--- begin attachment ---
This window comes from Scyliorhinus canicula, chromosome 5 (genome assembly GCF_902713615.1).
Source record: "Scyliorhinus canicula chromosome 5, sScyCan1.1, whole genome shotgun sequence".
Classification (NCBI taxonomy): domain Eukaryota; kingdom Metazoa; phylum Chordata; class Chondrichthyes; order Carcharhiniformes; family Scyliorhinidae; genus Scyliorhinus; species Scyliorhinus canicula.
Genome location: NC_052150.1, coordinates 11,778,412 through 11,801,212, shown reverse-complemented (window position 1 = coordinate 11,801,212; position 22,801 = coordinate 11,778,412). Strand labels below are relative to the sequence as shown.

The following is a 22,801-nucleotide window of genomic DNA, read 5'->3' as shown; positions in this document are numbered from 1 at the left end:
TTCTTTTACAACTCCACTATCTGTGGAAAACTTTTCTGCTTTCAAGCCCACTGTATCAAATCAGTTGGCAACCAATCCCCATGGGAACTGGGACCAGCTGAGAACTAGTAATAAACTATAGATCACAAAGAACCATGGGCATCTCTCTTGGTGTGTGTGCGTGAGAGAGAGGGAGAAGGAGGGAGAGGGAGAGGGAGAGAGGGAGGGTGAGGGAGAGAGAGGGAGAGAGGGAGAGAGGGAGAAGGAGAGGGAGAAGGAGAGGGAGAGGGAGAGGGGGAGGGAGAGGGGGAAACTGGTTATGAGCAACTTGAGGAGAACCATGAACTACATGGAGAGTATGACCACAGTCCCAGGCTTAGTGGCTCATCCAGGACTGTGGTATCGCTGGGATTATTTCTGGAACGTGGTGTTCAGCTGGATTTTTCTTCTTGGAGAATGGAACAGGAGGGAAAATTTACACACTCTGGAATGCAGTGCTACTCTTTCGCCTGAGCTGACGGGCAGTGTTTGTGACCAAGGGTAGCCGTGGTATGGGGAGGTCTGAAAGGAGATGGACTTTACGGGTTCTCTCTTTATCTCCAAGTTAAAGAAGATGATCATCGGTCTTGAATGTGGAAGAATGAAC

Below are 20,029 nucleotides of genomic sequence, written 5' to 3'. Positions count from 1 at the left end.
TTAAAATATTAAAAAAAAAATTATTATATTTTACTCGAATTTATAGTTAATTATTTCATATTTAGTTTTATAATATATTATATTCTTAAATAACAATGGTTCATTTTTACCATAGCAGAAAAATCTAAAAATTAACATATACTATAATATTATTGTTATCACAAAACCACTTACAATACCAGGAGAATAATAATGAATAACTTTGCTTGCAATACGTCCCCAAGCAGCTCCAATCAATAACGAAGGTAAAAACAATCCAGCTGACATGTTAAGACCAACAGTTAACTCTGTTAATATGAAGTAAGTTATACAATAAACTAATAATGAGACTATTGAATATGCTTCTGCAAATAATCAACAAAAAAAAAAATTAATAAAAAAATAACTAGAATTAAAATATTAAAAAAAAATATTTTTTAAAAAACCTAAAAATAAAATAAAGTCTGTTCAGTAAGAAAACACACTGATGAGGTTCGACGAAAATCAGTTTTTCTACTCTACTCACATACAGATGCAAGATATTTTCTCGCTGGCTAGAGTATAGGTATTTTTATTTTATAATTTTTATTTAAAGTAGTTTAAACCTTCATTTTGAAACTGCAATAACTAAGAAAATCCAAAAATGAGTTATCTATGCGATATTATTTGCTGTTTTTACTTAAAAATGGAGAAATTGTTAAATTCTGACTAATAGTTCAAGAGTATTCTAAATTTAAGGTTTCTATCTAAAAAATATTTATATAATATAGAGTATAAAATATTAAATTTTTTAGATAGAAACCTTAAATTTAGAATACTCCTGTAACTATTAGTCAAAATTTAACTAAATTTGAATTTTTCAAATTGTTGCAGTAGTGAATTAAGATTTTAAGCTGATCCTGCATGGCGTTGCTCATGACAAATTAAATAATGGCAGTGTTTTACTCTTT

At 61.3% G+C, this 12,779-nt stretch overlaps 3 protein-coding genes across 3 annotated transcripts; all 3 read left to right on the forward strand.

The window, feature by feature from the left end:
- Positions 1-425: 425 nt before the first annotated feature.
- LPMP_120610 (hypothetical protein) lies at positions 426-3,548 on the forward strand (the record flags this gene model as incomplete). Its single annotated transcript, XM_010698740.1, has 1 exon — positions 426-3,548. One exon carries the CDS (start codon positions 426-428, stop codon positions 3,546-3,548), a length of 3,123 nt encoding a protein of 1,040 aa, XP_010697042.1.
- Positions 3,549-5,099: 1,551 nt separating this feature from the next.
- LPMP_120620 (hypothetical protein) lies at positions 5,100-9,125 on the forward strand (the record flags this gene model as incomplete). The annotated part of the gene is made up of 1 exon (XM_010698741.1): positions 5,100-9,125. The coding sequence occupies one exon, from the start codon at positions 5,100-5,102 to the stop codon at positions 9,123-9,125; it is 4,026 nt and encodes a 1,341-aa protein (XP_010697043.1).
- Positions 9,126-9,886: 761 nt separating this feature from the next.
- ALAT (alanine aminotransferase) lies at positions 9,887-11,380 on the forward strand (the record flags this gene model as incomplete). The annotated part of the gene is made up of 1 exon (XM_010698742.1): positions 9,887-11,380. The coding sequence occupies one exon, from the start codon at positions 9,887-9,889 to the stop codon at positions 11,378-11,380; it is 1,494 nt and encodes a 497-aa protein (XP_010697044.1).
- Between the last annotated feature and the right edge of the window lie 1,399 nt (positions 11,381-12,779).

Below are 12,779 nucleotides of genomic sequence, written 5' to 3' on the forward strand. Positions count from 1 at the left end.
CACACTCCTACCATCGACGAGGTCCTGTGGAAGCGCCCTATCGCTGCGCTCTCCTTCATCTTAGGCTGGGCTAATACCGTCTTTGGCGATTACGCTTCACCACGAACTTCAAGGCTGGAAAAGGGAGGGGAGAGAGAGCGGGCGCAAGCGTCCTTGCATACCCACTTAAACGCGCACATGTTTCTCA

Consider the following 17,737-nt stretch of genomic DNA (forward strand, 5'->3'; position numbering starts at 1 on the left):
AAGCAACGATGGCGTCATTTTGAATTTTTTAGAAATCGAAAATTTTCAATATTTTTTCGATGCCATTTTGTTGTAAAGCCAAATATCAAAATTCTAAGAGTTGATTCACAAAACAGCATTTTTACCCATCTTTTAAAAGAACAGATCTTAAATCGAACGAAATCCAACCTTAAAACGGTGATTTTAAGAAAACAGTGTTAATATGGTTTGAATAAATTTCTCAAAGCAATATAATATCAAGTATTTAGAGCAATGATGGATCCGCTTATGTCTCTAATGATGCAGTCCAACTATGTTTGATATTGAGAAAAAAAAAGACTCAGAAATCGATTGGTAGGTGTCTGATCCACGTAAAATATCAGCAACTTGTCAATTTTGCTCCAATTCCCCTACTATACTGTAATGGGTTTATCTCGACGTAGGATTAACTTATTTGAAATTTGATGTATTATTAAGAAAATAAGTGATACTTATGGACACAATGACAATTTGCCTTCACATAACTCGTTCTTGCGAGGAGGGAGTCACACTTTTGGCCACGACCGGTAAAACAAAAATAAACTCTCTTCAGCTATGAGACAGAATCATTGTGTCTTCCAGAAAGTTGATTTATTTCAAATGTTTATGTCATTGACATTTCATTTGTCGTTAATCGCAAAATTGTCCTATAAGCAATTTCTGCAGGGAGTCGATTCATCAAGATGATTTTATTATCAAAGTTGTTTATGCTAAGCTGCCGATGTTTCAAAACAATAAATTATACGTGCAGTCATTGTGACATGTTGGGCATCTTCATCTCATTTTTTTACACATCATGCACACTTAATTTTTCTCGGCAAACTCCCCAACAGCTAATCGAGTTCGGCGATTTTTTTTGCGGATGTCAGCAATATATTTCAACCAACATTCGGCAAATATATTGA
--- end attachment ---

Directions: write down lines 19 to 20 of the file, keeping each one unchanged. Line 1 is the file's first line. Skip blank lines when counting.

CACACTCCTACCATCGACGAGGTCCTGTGGAAGCGCCCTATCGCTGCGCTCTCCTTCATCTTAGGCTGGGCTAATACCGTCTTTGGCGATTACGCTTCACCACGAACTTCAAGGCTGGAAAAGGGAGGGGAGAGAGAGCGGGCGCAAGCGTCCTTGCATACCCACTTAAACGCGCACATGTTTCTCA

Consider the following 17,737-nt stretch of genomic DNA (forward strand, 5'->3'; position numbering starts at 1 on the left):